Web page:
Most of the reviews at the time of the film's release were kind, taking the film's tiny budget into consideration and offering their appreciation of Rodriguez's basic skill despite his obvious financial limitations. Supporting an aspiring filmmaker is one thing, but how does the film actually hold up as a viewing experience? Eh, it's okay. El Mariachi is a modestly enjoyable action flick, with the youthful energy of Rodriguez's direction more or less compensating for the stale acting and cheap look of the film. It's never quite persuasive enough to shake that "student film" vibe, but it's certainly just as watchable as many mainstream action movies of the era.
The real draw of this Blu-ray double-feature is unquestionably Desperado, Rodriguez's follow-up film (budgeted at a vastly larger but still modest $3 million). Rodriguez replaced poor Carlos Gallardo with the far more bankable Antonio Banderas (and who can blame him, honestly?), upped the action quotient and added a host of recognizable supporting players to his cast. The result is a vastly superior sequel that proves legitimately enjoyable instead of merely something that should be appreciated for what it is. Rodriguez's films have been exasperatingly hit-and-miss, but Desperado remains one of his most entertaining.
I don't know that Banderas has ever had more fun in a leading role than he does in this film. Vigorously prancing around during the action scenes and spewing memorable witticisms, Banderas' El Mariachi is an action hero with impeccable comic timing. The fight in the bar run by Cheech Marin (Machete) is one of the highlights of Rodriguez's career, as the director and Banderas provide a hysterical sequence of slapstick violence—the whole piece builds to a bravura conclusion in which El Mariachi and another gunfighter fire a series of unloaded guns at each other, hoping that an unused bullet will turn up sooner or later. Banderas is even better during his scenes with Salma Hayek, as the pair generates excellent chemistry and slip into a fun variation on the old Cary Grant/Audrey Hepburn dynamic.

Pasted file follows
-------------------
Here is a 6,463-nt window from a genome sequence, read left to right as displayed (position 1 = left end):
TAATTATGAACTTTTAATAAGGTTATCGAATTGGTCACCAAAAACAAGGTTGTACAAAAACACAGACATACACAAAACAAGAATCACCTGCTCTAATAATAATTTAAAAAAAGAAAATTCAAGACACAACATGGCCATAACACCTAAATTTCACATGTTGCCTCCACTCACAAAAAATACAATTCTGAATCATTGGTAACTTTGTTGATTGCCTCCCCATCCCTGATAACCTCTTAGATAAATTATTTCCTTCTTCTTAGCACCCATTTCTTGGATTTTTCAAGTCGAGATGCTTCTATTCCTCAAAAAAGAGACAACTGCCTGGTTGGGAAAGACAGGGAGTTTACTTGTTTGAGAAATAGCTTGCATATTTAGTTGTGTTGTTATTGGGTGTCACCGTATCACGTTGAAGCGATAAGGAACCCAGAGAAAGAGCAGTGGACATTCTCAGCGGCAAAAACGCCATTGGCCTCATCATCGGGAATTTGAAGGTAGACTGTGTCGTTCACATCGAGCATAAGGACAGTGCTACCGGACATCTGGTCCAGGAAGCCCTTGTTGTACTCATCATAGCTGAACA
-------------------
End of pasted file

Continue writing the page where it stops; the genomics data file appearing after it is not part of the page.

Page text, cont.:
Desperado also benefits from a series of enjoyable supporting turns. Steve Buscemi aces the film's opening scene, as he cheerfully regales a group of hardened criminals with a story about the legendary El Mariachi. Quentin Tarantino (smack in the middle of that fleeting era when he really, really, really wanted to be an actor) also makes a colorful appearance and gets to tell a dirty joke, while Marin and Danny Trejo (Once Upon a Time in Mexico) make strong impressions in their first of many collaborations with Rodriguez.